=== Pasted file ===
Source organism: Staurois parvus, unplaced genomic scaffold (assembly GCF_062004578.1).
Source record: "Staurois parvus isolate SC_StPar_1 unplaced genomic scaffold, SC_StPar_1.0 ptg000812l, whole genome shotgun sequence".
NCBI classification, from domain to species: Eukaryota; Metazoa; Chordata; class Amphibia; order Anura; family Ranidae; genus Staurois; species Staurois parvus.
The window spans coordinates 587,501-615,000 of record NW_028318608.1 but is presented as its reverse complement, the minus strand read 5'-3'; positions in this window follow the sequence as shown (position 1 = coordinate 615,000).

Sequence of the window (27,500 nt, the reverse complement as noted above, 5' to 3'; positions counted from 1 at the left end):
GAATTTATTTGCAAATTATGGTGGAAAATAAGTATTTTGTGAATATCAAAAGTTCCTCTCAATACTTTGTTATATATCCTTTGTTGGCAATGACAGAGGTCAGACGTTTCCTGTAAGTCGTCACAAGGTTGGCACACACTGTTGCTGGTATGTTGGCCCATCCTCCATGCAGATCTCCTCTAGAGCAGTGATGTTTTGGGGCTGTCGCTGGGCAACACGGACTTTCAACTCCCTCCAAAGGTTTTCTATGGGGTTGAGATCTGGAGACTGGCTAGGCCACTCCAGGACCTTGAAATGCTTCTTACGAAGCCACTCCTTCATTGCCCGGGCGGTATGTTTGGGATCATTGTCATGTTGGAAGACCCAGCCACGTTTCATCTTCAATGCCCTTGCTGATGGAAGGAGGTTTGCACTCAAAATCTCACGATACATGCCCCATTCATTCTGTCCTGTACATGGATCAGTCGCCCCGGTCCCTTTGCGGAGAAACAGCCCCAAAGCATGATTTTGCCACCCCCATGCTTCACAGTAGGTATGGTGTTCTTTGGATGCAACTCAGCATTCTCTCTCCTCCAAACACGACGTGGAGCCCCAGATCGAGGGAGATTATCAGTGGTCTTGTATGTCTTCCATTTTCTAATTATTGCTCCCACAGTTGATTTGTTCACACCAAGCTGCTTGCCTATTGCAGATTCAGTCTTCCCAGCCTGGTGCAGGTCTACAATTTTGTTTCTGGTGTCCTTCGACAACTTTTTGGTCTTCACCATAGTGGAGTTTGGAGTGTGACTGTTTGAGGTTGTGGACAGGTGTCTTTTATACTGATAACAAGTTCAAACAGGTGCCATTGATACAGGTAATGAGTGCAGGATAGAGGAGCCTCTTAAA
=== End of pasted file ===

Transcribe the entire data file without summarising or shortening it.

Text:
Source organism: Staurois parvus, unplaced genomic scaffold (assembly GCF_062004578.1).
Source record: "Staurois parvus isolate SC_StPar_1 unplaced genomic scaffold, SC_StPar_1.0 ptg000812l, whole genome shotgun sequence".
NCBI classification, from domain to species: Eukaryota; Metazoa; Chordata; class Amphibia; order Anura; family Ranidae; genus Staurois; species Staurois parvus.
The window spans coordinates 587,501-615,000 of record NW_028318608.1 but is presented as its reverse complement, the minus strand read 5'-3'; positions in this window follow the sequence as shown (position 1 = coordinate 615,000).

Sequence of the window (27,500 nt, the reverse complement as noted above, 5' to 3'; positions counted from 1 at the left end):
GAATTTATTTGCAAATTATGGTGGAAAATAAGTATTTTGTGAATATCAAAAGTTCCTCTCAATACTTTGTTATATATCCTTTGTTGGCAATGACAGAGGTCAGACGTTTCCTGTAAGTCGTCACAAGGTTGGCACACACTGTTGCTGGTATGTTGGCCCATCCTCCATGCAGATCTCCTCTAGAGCAGTGATGTTTTGGGGCTGTCGCTGGGCAACACGGACTTTCAACTCCCTCCAAAGGTTTTCTATGGGGTTGAGATCTGGAGACTGGCTAGGCCACTCCAGGACCTTGAAATGCTTCTTACGAAGCCACTCCTTCATTGCCCGGGCGGTATGTTTGGGATCATTGTCATGTTGGAAGACCCAGCCACGTTTCATCTTCAATGCCCTTGCTGATGGAAGGAGGTTTGCACTCAAAATCTCACGATACATGCCCCATTCATTCTGTCCTGTACATGGATCAGTCGCCCCGGTCCCTTTGCGGAGAAACAGCCCCAAAGCATGATTTTGCCACCCCCATGCTTCACAGTAGGTATGGTGTTCTTTGGATGCAACTCAGCATTCTCTCTCCTCCAAACACGACGTGGAGCCCCAGATCGAGGGAGATTATCAGTGGTCTTGTATGTCTTCCATTTTCTAATTATTGCTCCCACAGTTGATTTGTTCACACCAAGCTGCTTGCCTATTGCAGATTCAGTCTTCCCAGCCTGGTGCAGGTCTACAATTTTGTTTCTGGTGTCCTTCGACAACTTTTTGGTCTTCACCATAGTGGAGTTTGGAGTGTGACTGTTTGAGGTTGTGGACAGGTGTCTTTTATACTGATAACAAGTTCAAACAGGTGCCATTGATACAGGTAATGAGTGCAGGATAGAGGAGCCTCTTAAA